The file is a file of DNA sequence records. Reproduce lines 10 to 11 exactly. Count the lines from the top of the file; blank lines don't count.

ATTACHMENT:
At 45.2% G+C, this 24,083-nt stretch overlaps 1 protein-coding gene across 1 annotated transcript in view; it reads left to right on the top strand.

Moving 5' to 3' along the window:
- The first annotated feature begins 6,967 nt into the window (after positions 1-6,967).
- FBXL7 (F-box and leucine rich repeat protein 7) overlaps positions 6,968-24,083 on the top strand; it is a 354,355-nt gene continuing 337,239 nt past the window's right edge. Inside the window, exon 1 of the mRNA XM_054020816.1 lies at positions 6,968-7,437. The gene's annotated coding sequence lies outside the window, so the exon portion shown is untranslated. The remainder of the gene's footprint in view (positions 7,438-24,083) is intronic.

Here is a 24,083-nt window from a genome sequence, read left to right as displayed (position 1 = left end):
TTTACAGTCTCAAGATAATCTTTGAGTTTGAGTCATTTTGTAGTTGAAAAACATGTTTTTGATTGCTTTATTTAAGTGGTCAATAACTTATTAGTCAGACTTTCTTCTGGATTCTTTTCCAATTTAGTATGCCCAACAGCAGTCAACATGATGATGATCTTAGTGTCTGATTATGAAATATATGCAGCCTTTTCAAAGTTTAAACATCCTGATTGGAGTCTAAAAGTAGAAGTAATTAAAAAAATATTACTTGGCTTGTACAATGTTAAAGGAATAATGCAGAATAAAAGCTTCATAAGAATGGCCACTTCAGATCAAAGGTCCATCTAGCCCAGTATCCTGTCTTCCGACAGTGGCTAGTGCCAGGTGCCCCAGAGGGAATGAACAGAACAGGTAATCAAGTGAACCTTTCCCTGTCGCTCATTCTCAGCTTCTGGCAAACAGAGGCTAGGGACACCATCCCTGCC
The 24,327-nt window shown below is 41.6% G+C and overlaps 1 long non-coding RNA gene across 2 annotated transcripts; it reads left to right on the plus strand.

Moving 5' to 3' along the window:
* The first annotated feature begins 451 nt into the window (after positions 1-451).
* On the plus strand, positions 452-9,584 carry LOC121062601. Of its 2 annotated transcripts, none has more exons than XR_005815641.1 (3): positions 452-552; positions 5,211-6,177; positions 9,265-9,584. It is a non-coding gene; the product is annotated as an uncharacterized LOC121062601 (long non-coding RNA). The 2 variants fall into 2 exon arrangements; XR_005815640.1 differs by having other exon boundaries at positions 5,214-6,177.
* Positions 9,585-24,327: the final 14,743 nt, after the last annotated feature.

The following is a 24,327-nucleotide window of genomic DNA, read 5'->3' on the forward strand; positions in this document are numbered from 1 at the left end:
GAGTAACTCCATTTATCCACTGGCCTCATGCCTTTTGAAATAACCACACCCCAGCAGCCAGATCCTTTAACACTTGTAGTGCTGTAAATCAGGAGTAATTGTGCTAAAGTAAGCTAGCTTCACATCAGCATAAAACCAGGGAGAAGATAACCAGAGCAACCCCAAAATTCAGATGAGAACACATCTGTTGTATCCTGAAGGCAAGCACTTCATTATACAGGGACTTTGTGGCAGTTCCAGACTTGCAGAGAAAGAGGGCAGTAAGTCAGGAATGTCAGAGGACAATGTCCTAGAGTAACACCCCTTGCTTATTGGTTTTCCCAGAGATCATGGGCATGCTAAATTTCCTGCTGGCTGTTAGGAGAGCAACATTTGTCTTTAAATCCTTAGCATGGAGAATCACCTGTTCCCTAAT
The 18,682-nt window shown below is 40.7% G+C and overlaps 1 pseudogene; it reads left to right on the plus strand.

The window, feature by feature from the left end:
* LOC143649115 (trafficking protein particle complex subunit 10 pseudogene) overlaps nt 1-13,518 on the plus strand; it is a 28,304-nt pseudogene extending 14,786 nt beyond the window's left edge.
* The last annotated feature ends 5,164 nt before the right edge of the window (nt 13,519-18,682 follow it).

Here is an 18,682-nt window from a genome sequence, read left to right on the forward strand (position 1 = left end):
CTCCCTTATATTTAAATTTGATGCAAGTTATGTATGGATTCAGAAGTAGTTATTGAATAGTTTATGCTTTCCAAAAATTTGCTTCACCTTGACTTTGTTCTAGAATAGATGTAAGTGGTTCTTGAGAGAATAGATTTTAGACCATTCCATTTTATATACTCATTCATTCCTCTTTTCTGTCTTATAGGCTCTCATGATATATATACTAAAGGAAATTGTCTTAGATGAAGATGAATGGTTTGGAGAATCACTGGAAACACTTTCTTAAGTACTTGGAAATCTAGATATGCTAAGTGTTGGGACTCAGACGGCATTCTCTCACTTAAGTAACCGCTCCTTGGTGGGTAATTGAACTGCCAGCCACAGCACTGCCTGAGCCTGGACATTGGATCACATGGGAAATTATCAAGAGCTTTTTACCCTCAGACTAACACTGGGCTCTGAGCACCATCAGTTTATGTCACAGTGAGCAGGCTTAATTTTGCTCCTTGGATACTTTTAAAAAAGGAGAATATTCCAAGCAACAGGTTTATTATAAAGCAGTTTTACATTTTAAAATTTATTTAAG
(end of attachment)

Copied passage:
* On the plus strand, positions 452-9,584 carry LOC121062601. Of its 2 annotated transcripts, none has more exons than XR_005815641.1 (3): positions 452-552; positions 5,211-6,177; positions 9,265-9,584. It is a non-coding gene; the product is annotated as an uncharacterized LOC121062601 (long non-coding RNA). The 2 variants fall into 2 exon arrangements; XR_005815640.1 differs by having other exon boundaries at positions 5,214-6,177.
* Positions 9,585-24,327: the final 14,743 nt, after the last annotated feature.